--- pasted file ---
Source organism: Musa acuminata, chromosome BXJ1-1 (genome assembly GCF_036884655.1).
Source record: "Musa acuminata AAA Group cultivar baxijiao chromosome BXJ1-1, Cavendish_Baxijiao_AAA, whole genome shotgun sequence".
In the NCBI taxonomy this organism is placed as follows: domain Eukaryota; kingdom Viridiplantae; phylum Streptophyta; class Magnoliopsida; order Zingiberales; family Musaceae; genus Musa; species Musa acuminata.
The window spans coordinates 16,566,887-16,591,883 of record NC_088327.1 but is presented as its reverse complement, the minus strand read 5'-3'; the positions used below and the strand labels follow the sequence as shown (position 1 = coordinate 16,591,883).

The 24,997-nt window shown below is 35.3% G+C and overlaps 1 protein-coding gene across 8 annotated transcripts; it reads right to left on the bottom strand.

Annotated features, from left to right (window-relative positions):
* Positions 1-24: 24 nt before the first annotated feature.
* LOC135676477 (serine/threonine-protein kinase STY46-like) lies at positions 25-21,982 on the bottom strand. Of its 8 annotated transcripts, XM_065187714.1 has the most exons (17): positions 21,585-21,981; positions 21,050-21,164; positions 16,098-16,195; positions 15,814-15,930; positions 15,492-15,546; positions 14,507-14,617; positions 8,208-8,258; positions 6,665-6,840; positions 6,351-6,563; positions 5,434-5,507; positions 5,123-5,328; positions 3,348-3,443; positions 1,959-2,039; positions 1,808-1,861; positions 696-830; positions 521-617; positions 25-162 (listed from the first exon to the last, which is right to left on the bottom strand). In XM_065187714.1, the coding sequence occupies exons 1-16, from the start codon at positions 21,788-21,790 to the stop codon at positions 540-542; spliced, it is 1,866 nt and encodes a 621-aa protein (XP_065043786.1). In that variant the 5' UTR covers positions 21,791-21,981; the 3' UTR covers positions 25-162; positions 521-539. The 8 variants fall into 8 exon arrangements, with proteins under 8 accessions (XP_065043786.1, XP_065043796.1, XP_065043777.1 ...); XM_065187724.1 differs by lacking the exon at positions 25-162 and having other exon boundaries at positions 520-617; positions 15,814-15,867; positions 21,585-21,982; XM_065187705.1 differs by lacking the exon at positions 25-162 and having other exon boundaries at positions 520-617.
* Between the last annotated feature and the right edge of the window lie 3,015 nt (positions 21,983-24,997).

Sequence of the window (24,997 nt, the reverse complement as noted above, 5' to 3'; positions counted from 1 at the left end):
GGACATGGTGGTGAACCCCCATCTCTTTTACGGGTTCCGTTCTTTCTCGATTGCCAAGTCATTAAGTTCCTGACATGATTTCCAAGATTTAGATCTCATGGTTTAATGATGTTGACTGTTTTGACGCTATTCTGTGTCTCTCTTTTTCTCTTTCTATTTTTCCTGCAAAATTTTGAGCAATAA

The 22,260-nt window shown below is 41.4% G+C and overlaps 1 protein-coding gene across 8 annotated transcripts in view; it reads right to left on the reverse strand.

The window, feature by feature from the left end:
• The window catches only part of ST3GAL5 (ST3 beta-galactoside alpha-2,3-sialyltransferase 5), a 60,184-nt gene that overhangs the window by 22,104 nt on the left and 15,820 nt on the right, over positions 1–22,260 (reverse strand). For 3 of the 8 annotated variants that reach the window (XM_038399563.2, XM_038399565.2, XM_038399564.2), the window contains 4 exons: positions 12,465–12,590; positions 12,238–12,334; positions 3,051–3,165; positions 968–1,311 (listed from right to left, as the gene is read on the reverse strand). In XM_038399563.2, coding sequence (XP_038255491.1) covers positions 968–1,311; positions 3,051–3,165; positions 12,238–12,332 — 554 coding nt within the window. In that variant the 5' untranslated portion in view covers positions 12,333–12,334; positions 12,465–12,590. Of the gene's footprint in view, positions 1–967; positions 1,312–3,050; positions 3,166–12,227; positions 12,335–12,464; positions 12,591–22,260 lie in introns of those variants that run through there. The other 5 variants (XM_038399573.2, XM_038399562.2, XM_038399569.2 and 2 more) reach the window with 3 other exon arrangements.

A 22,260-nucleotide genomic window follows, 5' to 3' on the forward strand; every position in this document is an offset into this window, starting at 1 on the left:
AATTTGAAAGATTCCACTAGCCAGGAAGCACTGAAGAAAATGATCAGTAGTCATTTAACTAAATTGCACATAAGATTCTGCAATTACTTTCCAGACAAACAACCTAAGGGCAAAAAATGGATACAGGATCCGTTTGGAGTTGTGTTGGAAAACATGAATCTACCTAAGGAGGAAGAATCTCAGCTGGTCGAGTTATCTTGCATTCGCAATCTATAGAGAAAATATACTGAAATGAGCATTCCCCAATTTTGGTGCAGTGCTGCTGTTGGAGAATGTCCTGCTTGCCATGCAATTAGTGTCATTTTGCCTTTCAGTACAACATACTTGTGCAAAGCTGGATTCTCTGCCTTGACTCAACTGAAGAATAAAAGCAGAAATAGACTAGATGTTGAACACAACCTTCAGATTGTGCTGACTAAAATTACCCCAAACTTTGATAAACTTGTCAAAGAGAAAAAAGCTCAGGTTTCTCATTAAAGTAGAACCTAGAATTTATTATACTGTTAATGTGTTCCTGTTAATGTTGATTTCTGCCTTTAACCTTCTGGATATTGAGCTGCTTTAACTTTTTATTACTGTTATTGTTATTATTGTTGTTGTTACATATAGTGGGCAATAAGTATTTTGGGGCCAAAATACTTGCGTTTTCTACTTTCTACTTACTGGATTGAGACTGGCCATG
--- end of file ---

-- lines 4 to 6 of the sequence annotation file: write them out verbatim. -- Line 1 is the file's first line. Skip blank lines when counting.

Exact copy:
The window spans coordinates 16,566,887-16,591,883 of record NC_088327.1 but is presented as its reverse complement, the minus strand read 5'-3'; the positions used below and the strand labels follow the sequence as shown (position 1 = coordinate 16,591,883).

The 24,997-nt window shown below is 35.3% G+C and overlaps 1 protein-coding gene across 8 annotated transcripts; it reads right to left on the bottom strand.

Annotated features, from left to right (window-relative positions):